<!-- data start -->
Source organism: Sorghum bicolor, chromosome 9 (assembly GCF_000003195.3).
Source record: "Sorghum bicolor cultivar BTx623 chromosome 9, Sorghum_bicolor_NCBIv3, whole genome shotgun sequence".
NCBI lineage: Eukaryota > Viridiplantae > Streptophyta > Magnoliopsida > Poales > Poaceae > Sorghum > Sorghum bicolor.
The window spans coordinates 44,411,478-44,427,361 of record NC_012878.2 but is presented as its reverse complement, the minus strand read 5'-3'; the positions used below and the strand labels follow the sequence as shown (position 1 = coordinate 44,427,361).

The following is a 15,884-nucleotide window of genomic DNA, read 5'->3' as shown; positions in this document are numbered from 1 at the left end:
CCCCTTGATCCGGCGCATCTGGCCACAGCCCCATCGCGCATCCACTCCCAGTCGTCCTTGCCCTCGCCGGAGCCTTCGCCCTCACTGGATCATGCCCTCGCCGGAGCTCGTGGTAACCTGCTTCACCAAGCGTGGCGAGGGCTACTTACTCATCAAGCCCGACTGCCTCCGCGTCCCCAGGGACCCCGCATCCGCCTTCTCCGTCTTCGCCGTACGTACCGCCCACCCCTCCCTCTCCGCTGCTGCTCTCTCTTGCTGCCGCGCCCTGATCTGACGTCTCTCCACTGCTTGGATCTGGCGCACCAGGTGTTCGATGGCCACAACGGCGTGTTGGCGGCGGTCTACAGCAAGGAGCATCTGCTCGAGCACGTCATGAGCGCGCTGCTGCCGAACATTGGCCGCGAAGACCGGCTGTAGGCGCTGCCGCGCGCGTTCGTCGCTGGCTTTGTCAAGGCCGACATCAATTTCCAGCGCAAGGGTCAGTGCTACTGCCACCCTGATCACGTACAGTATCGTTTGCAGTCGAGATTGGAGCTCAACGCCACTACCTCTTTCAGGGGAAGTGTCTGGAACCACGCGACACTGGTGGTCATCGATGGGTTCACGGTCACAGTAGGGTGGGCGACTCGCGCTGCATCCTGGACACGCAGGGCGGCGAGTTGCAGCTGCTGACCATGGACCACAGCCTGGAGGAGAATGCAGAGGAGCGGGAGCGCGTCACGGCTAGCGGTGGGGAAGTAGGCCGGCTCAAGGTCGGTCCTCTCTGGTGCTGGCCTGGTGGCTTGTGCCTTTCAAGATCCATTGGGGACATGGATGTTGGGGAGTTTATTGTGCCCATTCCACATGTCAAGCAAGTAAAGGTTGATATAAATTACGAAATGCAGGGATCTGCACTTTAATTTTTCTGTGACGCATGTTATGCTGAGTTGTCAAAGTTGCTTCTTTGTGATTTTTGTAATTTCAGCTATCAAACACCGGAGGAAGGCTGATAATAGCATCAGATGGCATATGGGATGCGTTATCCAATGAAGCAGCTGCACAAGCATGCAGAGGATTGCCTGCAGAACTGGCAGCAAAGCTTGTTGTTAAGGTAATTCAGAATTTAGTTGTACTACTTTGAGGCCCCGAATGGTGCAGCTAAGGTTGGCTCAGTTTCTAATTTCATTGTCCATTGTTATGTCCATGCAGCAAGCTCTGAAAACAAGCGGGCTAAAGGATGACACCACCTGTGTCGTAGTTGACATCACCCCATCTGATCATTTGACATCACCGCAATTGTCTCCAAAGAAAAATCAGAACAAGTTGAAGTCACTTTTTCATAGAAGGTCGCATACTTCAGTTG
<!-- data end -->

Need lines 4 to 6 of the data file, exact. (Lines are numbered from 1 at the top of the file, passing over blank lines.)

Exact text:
The window spans coordinates 44,411,478-44,427,361 of record NC_012878.2 but is presented as its reverse complement, the minus strand read 5'-3'; the positions used below and the strand labels follow the sequence as shown (position 1 = coordinate 44,427,361).

The following is a 15,884-nucleotide window of genomic DNA, read 5'->3' as shown; positions in this document are numbered from 1 at the left end:
CCCCTTGATCCGGCGCATCTGGCCACAGCCCCATCGCGCATCCACTCCCAGTCGTCCTTGCCCTCGCCGGAGCCTTCGCCCTCACTGGATCATGCCCTCGCCGGAGCTCGTGGTAACCTGCTTCACCAAGCGTGGCGAGGGCTACTTACTCATCAAGCCCGACTGCCTCCGCGTCCCCAGGGACCCCGCATCCGCCTTCTCCGTCTTCGCCGTACGTACCGCCCACCCCTCCCTCTCCGCTGCTGCTCTCTCTTGCTGCCGCGCCCTGATCTGACGTCTCTCCACTGCTTGGATCTGGCGCACCAGGTGTTCGATGGCCACAACGGCGTGTTGGCGGCGGTCTACAGCAAGGAGCATCTGCTCGAGCACGTCATGAGCGCGCTGCTGCCGAACATTGGCCGCGAAGACCGGCTGTAGGCGCTGCCGCGCGCGTTCGTCGCTGGCTTTGTCAAGGCCGACATCAATTTCCAGCGCAAGGGTCAGTGCTACTGCCACCCTGATCACGTACAGTATCGTTTGCAGTCGAGATTGGAGCTCAACGCCACTACCTCTTTCAGGGGAAGTGTCTGGAACCACGCGACACTGGTGGTCATCGATGGGTTCACGGTCACAGTAGGGTGGGCGACTCGCGCTGCATCCTGGACACGCAGGGCGGCGAGTTGCAGCTGCTGACCATGGACCACAGCCTGGAGGAGAATGCAGAGGAGCGGGAGCGCGTCACGGCTAGCGGTGGGGAAGTAGGCCGGCTCAAGGTCGGTCCTCTCTGGTGCTGGCCTGGTGGCTTGTGCCTTTCAAGATCCATTGGGGACATGGATGTTGGGGAGTTTATTGTGCCCATTCCACATGTCAAGCAAGTAAAGGTTGATATAAATTACGAAATGCAGGGATCTGCACTTTAATTTTTCTGTGACGCATGTTATGCTGAGTTGTCAAAGTTGCTTCTTTGTGATTTTTGTAATTTCAGCTATCAAACACCGGAGGAAGGCTGATAATAGCATCAGATGGCATATGGGATGCGTTATCCAATGAAGCAGCTGCACAAGCATGCAGAGGATTGCCTGCAGAACTGGCAGCAAAGCTTGTTGTTAAGGTAATTCAGAATTTAGTTGTACTACTTTGAGGCCCCGAATGGTGCAGCTAAGGTTGGCTCAGTTTCTAATTTCATTGTCCATTGTTATGTCCATGCAGCAAGCTCTGAAAACAAGCGGGCTAAAGGATGACACCACCTGTGTCGTAGTTGACATCACCCCATCTGATCATTTGACATCACCGCAATTGTCTCCAAAGAAAAATCAGAACAAGTTGAAGTCACTTTTTCATAGAAGGTCGCATACTTCAGTTG